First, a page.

A review of The Thursday Murder Club by Richard Osman
If you are looking to write a modern-day cosy murder mystery, where do you set it when country houses that host weekend parties are few and far between and the design of railway carriages rules out the impossible murder? Richard Osman’s solution is to set his engaging mystery in a retirement village, no stranger to death for sure as the residents see out their final years in some luxury before shuffling off this mortal coil.
Four of the residents have formed a club that meets every Thursday in the Jigsaw Room, in a slot between Art History and Conversational French, to pore over files of old, unsolved murder cases purloined from the archives of the local police forces by Penny. Penny, a former police officer, is now hors de combat, her appointment with the grim reaper imminent, and her place has been taken by Joyce, whose thoughts and observations in the form of a journal, are interlaced by Osman into the narrative. Elizabeth is the ring leader, a tour de force in her own right, who gets things done and she is ably assisted by Ron, a former union agitator, and Ibrahim, a rather fastidious Egyptian psychiatrist. They have great fun, a welcome relief to struggling with a crossword puzzle or completing a Sudoko puzzle.
Their cosy world is disturbed when a real murder darkens their door. Plans are afoot to extend the village development and first the developer’s sidekick, Tony Curran, is bludgeoned to death in his own kitchen. The sleuthing quartet have seen Curran in a heated discussion with developer, Ian Ventham, shortly before his death. Then Ventham is involved in a scuffle with protestors who are trying to prevent the destruction of the graveyard of the former Convent on the site, during which he is given a lethal injection. This manna from heaven is too good an opportunity for the four amateur sleuths to pass up.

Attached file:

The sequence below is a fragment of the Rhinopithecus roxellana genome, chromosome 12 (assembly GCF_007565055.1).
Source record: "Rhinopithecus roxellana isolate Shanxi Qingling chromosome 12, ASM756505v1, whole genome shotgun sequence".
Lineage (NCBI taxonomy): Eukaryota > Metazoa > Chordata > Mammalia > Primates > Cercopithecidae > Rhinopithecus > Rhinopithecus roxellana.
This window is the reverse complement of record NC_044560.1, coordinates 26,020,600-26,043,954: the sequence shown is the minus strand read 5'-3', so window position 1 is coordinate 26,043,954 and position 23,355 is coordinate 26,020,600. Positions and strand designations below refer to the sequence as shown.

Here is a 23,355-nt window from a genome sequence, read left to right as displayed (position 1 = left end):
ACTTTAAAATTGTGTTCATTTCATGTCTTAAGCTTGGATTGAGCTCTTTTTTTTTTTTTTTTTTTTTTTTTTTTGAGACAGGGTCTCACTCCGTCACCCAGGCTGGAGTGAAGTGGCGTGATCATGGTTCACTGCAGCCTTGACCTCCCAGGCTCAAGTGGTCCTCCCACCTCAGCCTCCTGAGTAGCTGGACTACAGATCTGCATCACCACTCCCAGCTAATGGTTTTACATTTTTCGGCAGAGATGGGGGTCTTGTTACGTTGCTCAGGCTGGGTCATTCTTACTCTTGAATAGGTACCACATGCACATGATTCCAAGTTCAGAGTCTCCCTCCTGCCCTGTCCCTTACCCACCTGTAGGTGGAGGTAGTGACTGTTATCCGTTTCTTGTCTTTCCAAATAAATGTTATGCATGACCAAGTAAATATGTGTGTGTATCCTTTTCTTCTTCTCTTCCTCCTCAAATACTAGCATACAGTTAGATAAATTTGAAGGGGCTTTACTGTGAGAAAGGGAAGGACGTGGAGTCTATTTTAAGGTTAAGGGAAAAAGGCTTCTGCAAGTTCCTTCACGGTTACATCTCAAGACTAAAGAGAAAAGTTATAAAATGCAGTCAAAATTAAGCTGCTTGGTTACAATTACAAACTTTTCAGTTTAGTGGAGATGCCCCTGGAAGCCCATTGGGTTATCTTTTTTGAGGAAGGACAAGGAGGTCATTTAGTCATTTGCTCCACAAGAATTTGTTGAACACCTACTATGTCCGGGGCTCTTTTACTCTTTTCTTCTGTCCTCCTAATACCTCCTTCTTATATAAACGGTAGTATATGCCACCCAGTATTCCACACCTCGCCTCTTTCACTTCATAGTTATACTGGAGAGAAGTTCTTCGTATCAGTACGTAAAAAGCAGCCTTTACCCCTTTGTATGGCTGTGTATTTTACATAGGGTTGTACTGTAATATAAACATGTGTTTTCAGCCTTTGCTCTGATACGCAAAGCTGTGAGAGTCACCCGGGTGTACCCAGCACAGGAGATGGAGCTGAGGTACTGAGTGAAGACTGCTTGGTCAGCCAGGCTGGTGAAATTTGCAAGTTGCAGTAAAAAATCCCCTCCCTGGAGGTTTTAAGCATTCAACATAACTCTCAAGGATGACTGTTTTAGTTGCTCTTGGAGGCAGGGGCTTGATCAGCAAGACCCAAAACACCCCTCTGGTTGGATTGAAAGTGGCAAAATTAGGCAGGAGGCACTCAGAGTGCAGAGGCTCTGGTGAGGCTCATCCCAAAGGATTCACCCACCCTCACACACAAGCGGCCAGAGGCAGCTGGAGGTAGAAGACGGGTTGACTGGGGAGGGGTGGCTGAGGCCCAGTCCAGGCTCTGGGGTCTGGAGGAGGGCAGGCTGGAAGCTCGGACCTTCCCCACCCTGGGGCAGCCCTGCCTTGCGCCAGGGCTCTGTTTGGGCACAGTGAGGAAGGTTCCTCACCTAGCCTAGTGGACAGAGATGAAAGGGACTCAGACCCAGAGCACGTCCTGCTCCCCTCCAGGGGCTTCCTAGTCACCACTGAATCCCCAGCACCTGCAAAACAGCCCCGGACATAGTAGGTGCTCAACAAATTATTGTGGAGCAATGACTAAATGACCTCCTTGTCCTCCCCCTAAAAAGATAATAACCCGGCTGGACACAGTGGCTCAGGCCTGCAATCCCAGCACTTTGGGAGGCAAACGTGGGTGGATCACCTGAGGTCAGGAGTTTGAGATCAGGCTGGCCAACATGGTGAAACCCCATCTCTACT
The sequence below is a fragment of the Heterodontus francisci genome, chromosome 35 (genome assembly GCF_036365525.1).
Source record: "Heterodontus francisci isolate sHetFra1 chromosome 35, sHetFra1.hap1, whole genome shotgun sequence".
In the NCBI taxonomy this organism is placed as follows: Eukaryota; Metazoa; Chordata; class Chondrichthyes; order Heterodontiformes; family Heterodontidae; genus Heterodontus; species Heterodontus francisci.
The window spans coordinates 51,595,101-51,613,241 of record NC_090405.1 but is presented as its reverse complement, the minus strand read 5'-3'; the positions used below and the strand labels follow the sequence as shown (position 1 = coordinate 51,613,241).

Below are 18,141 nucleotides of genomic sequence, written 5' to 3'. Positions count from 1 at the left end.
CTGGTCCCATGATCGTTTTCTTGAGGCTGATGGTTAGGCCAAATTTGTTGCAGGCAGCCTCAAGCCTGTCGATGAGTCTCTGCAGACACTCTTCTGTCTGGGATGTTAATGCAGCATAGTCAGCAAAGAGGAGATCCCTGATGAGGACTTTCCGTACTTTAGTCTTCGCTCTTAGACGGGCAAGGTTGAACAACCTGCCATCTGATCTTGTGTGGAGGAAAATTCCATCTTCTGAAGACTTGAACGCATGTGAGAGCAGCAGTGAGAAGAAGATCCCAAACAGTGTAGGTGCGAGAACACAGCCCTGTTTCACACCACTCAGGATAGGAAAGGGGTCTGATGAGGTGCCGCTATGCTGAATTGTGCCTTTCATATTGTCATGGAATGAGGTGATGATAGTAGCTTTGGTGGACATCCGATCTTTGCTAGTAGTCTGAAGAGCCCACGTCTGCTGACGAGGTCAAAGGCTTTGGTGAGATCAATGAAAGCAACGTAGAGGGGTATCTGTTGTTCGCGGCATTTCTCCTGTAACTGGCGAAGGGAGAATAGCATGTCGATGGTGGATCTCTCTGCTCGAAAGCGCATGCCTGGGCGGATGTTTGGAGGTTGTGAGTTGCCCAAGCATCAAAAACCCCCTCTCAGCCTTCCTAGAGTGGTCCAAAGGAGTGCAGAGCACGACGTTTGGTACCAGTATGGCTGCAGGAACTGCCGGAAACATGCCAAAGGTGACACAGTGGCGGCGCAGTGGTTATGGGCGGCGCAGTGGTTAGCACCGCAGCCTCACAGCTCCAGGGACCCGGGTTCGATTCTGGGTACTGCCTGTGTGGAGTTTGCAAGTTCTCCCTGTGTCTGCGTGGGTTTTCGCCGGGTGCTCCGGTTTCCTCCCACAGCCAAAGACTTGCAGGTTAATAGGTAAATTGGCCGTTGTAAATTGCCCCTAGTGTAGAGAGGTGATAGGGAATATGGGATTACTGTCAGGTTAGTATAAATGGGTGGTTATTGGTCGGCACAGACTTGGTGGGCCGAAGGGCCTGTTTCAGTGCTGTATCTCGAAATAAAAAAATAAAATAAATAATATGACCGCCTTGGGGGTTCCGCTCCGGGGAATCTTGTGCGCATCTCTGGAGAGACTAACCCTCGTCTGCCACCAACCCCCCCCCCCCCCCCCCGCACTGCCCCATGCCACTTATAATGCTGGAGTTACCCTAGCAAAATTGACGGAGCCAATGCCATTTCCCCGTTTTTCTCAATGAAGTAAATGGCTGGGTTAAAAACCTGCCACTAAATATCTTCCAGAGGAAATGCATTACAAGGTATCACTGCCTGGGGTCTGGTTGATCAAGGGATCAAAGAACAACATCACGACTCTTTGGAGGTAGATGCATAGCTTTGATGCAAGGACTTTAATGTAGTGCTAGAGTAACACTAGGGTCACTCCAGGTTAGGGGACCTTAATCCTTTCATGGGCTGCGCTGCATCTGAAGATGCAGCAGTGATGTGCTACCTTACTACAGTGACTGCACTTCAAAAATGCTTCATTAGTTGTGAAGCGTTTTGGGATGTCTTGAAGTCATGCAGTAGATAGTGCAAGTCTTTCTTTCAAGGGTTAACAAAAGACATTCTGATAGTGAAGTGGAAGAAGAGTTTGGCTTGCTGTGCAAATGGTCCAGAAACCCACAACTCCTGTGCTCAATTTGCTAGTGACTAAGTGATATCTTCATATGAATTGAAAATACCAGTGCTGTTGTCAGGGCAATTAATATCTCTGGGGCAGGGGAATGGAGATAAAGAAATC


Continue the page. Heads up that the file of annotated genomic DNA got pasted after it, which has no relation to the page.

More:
One of the book’s key strengths is Osman’s ability to bring his characters to life. He takes the time to introduce his protagonists and for the reader to understand how they tick. As a result, the narrative potters along, moving almost distractedly from one perspective to another, from one scene to another, in short bursts of action, as if consciously aping the actions and thought processes of its septuagenarian protagonists.
The quartet strike up an unlikely relationship with a young policewoman, Donna de Freitas, whom they first met giving security advice but then for whom they finesse a place on the murder investigation, providing a valuable source of intelligence. If the murders of Curran and Ventham were not enough, another body is unearthed in the convent’s graveyard. This is a tale of drug cartels, illicit love, unwanted pregnancies, the brutal realities of a world that hardly penetrates the twee surroundings of Cooper’s Chase.
In truth, the plot depends too much on coincidences for my taste and while the attentive reader can determine who the culprits are, Osman does not entirely play fair with his cluing, key pieces rather slipped into the narrative at the last minute. There are also enough loose ends to convince that this will be the start of a series, even if I did not have The Man Who Died Twice jostling for pole position in my TBR pile.
However, it would be churlish to judge this book against the standards of The Detection Club. This should be read as it is presented, a cosy, entertaining, at times, enthralling piece of detective fiction. It has no pretentions to be other than what it is and, for that, it is a hugely enjoyable read, well worth investing a few hours of your time on.